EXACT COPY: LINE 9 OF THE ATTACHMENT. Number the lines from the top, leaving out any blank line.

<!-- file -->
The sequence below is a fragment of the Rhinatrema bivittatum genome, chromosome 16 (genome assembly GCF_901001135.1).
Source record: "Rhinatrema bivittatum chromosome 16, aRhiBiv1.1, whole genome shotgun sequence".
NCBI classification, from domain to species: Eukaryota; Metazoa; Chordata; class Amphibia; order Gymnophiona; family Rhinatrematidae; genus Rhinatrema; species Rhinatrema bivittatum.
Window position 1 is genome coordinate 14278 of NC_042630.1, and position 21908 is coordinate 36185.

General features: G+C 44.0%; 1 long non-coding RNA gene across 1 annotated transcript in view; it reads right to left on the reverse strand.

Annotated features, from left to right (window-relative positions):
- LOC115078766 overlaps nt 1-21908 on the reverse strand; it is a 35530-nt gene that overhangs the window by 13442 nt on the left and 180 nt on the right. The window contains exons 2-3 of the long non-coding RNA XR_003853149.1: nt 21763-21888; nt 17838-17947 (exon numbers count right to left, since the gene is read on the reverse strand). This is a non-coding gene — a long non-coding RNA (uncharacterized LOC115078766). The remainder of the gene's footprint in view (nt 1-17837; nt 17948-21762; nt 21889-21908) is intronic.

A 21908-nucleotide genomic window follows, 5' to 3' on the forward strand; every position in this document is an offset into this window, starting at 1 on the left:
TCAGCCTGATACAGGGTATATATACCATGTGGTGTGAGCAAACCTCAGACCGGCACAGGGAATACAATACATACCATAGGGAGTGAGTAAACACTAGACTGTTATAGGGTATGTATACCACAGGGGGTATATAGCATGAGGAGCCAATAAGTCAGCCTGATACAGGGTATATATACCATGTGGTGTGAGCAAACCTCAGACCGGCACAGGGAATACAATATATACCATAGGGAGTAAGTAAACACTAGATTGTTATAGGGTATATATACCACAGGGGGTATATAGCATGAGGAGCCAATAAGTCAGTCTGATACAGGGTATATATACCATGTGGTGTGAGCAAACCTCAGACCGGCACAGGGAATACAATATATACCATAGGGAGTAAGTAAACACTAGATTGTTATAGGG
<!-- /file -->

TCAGCCTGATACAGGGTATATATACCATGTGGTGTGAGCAAACCTCAGACCGGCACAGGGAATACAATACATACCATAGGGAGTGAGTAAACACTAGACTGTTATAGGGTATGTATACCACAGGGGGTATATAGCATGAGGAGCCAATAAGTCAGCCTGATACAGGGTATATATACCATGTGGTGTGAGCAAACCTCAGACCGGCACAGGGAATACAATATATACCATAGGGAGTAAGTAAACACTAGATTGTTATAGGGTATATATACCACAGGGGGTATATAGCATGAGGAGCCAATAAGTCAGTCTGATACAGGGTATATATACCATGTGGTGTGAGCAAACCTCAGACCGGCACAGGGAATACAATATATACCATAGGGAGTAAGTAAACACTAGATTGTTATAGGG